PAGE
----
February 06, 2014

french yogurt snack cake

I need to start this post with a confession: This is an adapted recipe.

I generally only post original recipes here on my little blog, but this one is a cover of another's work (obviously, because it is a French recipe, and I am not French).

It is actually adapted from a book that is not a cookbook. The book is called "Bringing Up Bebe". It is about French versus American parenting and is written by an American living in Paris. I have many thoughts on the book, but that is a whole other post. So for now, we will focus on the one recipe in the book.

This recipe is (apparently) often made by French children who eat it as their one snack of the day (my kids wouldn't survive a day in France). They use containers of yogurt as the base, and then measure out the other ingredients using the containers. One of the several adaptations I made was to convert the measurements from six ounce containers into cups. Another was to substitute olive oil for the vegetable oil. There is just something about that pure olive oil taste that I love in baked goods, and this cake is no exception.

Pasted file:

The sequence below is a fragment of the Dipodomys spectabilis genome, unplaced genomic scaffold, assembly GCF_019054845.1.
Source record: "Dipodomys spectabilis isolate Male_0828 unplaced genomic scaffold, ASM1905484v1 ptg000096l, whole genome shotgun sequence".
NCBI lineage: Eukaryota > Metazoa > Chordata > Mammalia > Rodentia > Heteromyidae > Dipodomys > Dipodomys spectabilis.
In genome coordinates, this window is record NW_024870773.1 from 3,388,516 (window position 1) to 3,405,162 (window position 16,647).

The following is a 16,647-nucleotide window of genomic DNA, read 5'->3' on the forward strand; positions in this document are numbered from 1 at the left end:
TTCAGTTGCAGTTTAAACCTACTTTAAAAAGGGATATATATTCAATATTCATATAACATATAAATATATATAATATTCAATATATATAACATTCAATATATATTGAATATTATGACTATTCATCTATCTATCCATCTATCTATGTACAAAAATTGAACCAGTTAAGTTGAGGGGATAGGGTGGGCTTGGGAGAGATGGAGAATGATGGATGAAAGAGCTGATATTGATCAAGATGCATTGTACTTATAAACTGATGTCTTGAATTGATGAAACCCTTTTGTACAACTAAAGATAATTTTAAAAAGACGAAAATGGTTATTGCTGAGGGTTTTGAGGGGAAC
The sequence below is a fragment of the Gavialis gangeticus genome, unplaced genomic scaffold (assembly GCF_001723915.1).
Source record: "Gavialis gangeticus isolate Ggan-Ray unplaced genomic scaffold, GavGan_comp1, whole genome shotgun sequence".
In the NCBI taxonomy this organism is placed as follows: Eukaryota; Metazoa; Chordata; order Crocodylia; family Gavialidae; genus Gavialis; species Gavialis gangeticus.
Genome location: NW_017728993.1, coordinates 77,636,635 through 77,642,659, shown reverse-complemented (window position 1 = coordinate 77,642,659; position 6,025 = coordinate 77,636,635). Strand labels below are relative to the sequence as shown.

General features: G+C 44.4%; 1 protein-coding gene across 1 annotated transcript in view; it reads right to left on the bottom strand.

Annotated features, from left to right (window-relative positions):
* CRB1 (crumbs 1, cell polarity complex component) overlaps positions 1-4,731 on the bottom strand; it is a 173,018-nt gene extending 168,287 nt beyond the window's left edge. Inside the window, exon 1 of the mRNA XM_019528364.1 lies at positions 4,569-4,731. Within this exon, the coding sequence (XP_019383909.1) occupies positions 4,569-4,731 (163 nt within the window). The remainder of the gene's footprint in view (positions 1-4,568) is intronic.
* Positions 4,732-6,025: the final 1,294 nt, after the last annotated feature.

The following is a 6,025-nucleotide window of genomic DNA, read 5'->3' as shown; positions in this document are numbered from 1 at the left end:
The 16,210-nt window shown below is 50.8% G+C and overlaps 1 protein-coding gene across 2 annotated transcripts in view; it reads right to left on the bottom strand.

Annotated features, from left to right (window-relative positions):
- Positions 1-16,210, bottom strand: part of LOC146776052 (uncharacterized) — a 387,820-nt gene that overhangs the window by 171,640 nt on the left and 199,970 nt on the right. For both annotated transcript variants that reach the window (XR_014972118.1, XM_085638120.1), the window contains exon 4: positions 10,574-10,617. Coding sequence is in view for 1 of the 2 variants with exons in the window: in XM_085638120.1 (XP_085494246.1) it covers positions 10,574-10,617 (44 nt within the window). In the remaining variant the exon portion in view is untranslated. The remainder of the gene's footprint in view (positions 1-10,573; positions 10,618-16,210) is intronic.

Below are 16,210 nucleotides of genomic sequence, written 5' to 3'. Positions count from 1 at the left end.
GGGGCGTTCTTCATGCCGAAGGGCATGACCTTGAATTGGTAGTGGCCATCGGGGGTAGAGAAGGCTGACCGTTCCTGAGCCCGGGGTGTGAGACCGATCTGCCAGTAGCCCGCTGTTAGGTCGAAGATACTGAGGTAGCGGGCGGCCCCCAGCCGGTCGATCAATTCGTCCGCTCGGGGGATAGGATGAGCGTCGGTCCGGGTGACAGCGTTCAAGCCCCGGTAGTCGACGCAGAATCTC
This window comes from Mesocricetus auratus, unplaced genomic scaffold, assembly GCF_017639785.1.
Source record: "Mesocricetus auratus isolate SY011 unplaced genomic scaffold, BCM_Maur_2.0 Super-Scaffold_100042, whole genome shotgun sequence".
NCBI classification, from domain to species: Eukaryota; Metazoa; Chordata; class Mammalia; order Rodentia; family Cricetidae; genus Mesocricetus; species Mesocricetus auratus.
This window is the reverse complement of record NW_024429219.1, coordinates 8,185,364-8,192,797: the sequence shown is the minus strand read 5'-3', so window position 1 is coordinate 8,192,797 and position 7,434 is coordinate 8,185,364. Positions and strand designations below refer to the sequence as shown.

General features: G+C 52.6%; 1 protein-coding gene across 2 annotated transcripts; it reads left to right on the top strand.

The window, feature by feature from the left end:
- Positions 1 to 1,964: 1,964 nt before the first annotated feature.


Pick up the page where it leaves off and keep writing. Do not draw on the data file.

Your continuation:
James helped me make it, and later enjoyed his with a glass of cold milk. My slice was perfect with a cup of coffee.

We may not be French, but we can sure bake a great snack cake.

Gateau au Yaourt   (French Yogurt Cake)

3/4 cup yogurt (I used nonfat, a mixture of Greek and regular)
2 eggs, lightly beaten
1 cup sugar
1 tsp vanilla
2/3 cup olive oil
3 cups flour
1 1/2 tsp baking powder
3/4 chocolate chips*

Preheat the oven to 350 degrees. Grease a 9 inch cake pan with cooking spray or butter.

Combine the yogurt, eggs, sugar, vanilla, and oil in a large bowl. Sprinkle in flour and baking powder and stir until just combined. Stir in chocolate chips.

Pour into the prepared pan and bake for 30-40 minutes, until a knife in the center comes out clean. The top will turn a golden-brown.